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Our Responsible tourism aims to minimize tourism’s negative impacts on the environment and maximize the positive contributions tourism can make to local communities.
But traveling responsibly is not about halting development or staying home. It is about managing travel and destinations in an environmentally and culturally responsible way and designing tourism programs and individual trips carefully, to provide travelers with the experience they seek, while leaving a positive footprint on their destination.
Transforming the Way the World Travels. Responsible tourism aims to minimize tourism’s negative impacts on the environment and maximize the positive, Plan for a responsible travel to Rwanda on one our classic circuit adventures into thousand hills on gorilla trekking adventures.
Find the tips below for responsible traveler in Rwanda while on Road trip.
1. Treat your own water – Buying bottled water when you travel amounts to a trail of trash in your wake, as few countries in the world are capable of recycling them. Add to that the lack of health standards for bottled water the world over (tap water has stricter testing standards here in the U.S. than bottled water does, for example). Treating your own water on the road is easier than you may think. Just bring along a reusable water bottle and a purifier (such as the Steri Pen), filter or iodine tablets. You’ll be safer from water-bourne illnesses while keeping water bottles out of landfills all over the world.
2. Use re-chargeable batteries –
Another culprit in garbage heaps around the world, disposable batteries are especially noxious as they leach toxic chemicals into the earth. The more responsible (and conveniently, more economical) option is to bring a charger and re-chargeable batteries. If you also pack an electric voltage converter plug and a roll of duct tape (to secure the whole set-up into the socket), you’ll be able to juice up anywhere you go. When selecting a charger, look for a “quick charge” feature so you aren’t still waiting for them to top off the next morning. Opt for Nickel Metal Hydride batteries as they have the best environmental record.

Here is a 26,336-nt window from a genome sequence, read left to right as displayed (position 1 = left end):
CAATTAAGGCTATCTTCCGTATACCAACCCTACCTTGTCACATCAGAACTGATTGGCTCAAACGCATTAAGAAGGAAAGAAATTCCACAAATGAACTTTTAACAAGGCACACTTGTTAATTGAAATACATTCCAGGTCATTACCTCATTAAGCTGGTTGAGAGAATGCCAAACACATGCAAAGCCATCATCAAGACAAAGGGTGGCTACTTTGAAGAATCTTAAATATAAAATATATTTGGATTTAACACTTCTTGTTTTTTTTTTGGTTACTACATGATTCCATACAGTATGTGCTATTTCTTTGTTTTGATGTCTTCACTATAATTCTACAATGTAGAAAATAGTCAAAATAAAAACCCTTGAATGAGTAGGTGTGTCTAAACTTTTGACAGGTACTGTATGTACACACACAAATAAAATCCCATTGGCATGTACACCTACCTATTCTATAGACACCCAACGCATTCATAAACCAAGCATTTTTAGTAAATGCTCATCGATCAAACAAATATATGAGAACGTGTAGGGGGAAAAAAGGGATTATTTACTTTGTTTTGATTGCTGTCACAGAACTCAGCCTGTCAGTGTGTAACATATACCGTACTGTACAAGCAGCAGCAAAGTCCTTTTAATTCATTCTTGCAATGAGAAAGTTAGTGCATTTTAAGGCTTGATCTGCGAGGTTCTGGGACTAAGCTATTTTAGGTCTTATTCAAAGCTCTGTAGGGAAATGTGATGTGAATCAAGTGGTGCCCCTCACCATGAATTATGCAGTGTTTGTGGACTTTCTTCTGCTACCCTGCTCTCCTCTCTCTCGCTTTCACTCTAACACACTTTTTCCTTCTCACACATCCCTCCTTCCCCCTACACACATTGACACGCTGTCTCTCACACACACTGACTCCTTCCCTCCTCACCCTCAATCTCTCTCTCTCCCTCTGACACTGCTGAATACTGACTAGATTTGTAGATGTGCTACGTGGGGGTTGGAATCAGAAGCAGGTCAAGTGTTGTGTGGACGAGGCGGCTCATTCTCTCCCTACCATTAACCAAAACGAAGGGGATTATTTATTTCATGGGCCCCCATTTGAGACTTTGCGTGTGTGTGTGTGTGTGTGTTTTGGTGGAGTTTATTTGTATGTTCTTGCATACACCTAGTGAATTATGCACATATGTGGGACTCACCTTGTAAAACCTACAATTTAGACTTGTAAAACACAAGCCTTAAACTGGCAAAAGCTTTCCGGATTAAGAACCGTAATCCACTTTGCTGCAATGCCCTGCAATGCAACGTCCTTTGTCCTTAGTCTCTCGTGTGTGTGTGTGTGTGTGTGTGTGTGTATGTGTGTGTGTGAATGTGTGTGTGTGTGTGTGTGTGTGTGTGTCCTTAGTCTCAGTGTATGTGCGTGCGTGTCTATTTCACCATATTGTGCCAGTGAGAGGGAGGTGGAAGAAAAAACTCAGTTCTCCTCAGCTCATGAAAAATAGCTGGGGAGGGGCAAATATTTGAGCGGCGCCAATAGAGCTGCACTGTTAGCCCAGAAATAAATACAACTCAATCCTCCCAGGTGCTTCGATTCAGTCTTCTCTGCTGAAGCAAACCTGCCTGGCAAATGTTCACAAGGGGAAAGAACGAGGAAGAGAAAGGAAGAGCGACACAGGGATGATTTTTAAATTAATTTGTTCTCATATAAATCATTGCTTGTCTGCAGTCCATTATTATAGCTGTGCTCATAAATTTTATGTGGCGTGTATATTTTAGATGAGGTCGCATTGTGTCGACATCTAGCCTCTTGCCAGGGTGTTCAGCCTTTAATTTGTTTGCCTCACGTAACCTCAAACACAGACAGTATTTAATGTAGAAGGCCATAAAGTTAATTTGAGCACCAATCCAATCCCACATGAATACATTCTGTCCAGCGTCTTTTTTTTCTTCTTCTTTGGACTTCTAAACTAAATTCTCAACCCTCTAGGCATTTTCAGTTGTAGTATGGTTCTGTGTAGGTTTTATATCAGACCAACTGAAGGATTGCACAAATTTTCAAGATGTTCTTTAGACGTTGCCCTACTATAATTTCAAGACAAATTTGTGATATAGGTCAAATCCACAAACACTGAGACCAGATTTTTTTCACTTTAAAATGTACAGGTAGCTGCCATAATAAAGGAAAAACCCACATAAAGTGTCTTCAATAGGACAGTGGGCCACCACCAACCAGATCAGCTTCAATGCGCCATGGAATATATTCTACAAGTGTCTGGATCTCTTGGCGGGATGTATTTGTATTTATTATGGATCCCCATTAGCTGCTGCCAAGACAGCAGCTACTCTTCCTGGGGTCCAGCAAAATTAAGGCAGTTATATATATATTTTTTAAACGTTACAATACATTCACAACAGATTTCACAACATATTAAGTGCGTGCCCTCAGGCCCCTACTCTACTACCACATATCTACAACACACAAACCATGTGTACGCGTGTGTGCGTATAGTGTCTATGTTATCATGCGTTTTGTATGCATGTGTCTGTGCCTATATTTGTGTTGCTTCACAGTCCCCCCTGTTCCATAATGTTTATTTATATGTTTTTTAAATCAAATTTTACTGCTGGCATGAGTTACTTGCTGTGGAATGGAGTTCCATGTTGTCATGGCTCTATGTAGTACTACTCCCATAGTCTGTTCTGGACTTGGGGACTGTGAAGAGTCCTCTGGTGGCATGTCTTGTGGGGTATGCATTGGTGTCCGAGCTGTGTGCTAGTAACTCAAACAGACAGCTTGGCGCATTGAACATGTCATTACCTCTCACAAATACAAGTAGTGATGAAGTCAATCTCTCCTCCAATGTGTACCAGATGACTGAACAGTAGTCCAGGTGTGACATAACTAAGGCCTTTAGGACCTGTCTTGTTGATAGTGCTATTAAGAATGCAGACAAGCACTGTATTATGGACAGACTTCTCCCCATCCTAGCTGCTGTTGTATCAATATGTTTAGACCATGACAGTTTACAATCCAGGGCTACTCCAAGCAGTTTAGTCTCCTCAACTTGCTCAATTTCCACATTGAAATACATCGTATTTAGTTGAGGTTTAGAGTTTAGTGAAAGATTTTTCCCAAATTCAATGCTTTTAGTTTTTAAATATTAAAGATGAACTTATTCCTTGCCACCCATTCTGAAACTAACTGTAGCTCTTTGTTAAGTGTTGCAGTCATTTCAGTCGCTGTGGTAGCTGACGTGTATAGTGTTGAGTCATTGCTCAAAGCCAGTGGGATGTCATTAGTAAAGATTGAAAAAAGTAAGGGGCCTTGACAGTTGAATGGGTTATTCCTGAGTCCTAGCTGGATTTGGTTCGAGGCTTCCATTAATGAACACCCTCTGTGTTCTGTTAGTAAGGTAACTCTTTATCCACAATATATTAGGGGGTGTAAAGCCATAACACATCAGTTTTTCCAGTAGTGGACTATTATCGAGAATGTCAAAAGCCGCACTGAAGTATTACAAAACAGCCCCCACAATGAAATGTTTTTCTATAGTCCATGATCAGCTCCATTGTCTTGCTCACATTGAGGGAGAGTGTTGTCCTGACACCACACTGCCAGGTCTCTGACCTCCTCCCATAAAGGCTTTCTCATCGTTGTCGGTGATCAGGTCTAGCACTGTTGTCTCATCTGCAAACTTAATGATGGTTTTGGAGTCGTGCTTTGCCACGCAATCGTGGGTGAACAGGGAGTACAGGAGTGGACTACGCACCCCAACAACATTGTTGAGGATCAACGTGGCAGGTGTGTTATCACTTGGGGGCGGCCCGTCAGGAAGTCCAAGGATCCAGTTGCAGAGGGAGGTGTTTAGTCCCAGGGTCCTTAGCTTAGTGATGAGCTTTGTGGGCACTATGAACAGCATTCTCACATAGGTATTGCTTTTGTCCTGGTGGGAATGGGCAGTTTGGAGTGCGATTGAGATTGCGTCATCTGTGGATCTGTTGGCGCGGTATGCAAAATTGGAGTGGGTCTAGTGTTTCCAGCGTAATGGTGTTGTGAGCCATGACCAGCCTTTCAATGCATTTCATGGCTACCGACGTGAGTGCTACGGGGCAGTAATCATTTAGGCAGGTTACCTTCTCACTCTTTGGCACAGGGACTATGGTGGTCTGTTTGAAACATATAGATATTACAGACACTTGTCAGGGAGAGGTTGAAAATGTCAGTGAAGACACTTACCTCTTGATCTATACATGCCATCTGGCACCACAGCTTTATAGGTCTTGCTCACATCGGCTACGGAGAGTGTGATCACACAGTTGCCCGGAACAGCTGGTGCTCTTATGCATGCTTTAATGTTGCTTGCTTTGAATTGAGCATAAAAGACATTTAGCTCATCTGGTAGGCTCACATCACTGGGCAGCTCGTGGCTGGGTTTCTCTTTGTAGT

3. Avoid plastic bags – It is only since the arrival of non-biodegradable consumer items from the western world that the concept of litter has begun to take hold in developing countries. The ubiquitous plastic bag is everywhere you go these days! When you first arrive in a new place, go to a local market and buy a re-usable shopping bag, whether it’s a simple canvas bag like the ones you may use at home or a colorful hand-painted shoulder bag. When you go shopping you’ll be able to politely eschew the plastic bag and become a part of the solution!
4. Stay on the main trail –
When hiking or following the local footpath, avoid taking shortcuts on steep sections of trail: your footsteps will be followed by many others. Although your actions may seem minuscule in comparison to the natural processes of weather and erosion, when they are multiplied by several thousand trekkers each year they become rather significant. If you happen to damage walls or irrigation channels when walking about, make sure you repair them as someone’s livelihood may be at stake.
5. Buy local products –
The most unique gifts you can find when traveling are those made by local artisans. Contribute to the local economy and handicraft traditions, and buy locally. This will reduce the effects of pollution and greenhouse gasses as mass-produced “souvenirs” are shipped internationally from industrial countries.
6. Consider carbon offsets –
Carbon offsetting is an attempt to counter-balance the effect of your carbon emissions. A carbon offset negates the release of CO2e (Co2 or carbon dioxide equivalent) by avoiding the release of, or removing from the atmosphere the same amount of, CO2e somewhere else. Now you can calculate the amount of carbon emission being generated by your air travel and purchase carbon credits to offset it. Your carbon credits fund various renewable energy projects, such as wind farms and reforestation.